Increasingly critical views of President Donald J. Trump were on display Tuesday when a 12-person focus group convened in Pittsburgh for a session of “Conversations in America,” a series conducted by Emory in collaboration with NBC News and Wall Street Journal pollster Peter D. Hart.

Tuesday’s group, led by Hart, consisted of five Trump voters, six Hillary Clinton voters and one independent voter who voted for Green Party presidential candidate Jill Stein. The University created “Conversations with America” to “advance and promote conversation and civil discourse on the most difficult issues facing our nation,” according to an Aug. 28 press release.

The series will host several more focus groups in cities nationwide to initiate conversation and shed light on issues such as race, immigration, education and health care.

The focus group’s opinions about Trump ranged from “contemptible” and “dishonest” to “outrageous” and “crazy.” Some called Vice President Mike Pence a “puppet” and “dangerous to women,” while others labeled Senate Majority Leader Mitch McConnell “a hypocrite” and House Speaker Paul Ryan an “opportunist.”

Tony Sciullo, a registered Republican who voted for Trump as an “anti-Hillary” measure, said he was disappointed in Trump. Sciullo, the president of an insurance company, said that Trump was “his own worst enemy” and “couldn’t be any worse at achieving goals in politics.”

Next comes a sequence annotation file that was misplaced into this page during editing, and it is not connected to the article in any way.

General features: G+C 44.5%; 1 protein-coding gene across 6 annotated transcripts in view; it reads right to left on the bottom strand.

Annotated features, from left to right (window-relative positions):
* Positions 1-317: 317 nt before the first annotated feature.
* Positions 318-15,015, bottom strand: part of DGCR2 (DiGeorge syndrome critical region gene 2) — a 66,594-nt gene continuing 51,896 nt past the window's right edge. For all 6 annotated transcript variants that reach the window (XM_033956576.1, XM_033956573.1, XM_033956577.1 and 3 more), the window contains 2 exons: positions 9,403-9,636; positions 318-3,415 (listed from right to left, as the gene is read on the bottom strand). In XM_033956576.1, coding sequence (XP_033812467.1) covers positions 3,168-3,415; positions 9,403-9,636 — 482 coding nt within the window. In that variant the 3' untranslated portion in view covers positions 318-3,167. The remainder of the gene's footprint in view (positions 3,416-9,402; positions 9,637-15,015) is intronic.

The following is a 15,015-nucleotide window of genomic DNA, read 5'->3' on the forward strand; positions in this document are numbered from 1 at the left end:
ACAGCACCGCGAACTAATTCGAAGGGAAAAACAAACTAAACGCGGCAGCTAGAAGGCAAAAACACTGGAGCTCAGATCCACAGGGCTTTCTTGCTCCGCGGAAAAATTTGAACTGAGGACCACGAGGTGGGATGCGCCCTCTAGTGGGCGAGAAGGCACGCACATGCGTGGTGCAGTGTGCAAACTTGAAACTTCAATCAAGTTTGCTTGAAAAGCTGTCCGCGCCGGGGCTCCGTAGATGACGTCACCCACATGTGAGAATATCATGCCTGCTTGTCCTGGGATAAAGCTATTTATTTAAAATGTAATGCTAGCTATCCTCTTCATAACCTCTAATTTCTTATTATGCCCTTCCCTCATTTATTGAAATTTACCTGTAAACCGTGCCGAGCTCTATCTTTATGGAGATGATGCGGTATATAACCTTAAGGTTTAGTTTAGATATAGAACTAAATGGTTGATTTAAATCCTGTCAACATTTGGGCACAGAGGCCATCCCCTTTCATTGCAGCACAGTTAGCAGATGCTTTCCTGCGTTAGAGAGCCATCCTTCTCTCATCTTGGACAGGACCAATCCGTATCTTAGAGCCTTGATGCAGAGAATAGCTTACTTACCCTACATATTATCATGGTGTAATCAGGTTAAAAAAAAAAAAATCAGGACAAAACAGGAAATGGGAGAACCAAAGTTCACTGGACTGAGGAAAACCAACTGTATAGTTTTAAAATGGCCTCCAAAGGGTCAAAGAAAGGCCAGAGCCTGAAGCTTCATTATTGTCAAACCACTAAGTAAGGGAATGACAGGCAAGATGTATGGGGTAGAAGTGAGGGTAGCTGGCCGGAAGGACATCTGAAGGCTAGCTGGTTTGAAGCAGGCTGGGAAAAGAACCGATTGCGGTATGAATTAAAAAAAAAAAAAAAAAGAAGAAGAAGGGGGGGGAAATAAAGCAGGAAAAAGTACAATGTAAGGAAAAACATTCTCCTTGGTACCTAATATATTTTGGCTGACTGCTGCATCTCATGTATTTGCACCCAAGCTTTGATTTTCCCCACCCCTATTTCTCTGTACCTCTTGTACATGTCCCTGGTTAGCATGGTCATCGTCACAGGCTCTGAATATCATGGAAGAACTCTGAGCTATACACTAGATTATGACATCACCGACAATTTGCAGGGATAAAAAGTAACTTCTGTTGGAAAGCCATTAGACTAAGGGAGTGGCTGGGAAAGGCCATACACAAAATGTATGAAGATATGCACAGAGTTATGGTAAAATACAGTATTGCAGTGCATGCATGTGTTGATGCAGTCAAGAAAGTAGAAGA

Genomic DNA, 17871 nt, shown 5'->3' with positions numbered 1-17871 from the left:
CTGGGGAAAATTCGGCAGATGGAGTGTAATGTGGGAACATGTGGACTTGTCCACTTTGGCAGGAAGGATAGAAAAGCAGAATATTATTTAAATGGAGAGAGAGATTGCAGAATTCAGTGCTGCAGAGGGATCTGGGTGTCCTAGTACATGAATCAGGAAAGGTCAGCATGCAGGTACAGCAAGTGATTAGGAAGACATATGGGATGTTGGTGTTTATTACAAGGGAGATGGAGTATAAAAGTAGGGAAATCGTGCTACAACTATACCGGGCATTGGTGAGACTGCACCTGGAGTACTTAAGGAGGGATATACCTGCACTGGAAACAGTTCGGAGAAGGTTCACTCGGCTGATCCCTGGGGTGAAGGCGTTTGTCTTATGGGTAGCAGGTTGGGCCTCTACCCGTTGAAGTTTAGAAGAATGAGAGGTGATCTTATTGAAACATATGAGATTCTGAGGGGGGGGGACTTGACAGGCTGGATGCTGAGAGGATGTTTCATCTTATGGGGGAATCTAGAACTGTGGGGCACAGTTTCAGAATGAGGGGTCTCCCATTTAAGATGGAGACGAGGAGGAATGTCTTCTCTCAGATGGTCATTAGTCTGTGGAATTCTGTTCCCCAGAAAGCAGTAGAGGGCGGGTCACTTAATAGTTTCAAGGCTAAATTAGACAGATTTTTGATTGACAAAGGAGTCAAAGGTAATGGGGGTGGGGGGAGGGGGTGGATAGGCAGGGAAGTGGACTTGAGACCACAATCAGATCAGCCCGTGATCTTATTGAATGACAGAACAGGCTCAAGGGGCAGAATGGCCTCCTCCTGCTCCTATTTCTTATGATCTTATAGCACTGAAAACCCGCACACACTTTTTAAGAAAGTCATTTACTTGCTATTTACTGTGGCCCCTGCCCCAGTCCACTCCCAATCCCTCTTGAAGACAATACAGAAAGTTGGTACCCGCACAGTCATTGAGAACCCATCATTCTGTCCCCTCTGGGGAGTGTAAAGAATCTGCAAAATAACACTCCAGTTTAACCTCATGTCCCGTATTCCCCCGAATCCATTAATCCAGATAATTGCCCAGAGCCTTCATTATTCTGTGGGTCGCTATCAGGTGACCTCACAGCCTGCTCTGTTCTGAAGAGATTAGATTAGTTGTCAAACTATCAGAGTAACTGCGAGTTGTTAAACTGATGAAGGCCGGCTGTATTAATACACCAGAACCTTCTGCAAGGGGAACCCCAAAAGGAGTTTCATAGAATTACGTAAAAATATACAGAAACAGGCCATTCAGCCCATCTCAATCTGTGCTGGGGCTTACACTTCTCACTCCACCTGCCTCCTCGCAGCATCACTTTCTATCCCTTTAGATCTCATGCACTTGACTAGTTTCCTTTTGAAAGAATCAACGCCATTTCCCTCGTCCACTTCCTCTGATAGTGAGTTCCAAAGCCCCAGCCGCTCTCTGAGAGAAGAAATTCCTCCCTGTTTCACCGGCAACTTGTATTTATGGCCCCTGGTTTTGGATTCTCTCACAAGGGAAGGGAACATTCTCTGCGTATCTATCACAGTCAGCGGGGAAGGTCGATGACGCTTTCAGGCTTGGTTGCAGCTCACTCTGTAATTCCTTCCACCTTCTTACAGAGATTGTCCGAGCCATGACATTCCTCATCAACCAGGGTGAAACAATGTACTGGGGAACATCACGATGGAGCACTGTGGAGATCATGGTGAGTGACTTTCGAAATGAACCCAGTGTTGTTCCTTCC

The majority of the focus group echoed Sciullo’s frustrations, citing various instances of Trump’s misbehavior, including his divisive rhetoric and unrestrained Twitter activity.

“Everything he does is outrageous,” said construction worker David Turner, who voted for Trump.

Registered Republican Brian Rush was hesitant to pass judgment on Trump, who took office eight months ago, and expressed a more hopeful outlook.

“It is short into his term, and I’m hoping things can turn around,” said Rush, who works as a sales representative and views the presidency favorable “from a business side.”

The voters described the current state of the world as “chaotic,” “shameful” and “tense.”

“It’s just scary,” said Christina Lees, an independent Republican-leaning voter. “There’s so much more anger and hostility in the world nowadays than there was even five years ago.”

University President Claire E. Sterk said the series will help Americans engage in difficult conversations, according to the press release.

“We cannot begin to address the most divisive challenges facing our nation without first taking the time to listen to the broad range of opinions and experiences across the nation,” Sterk said.

The series schedule has not yet been finalized, Associate Vice President of Media Relations Nancy Seideman said.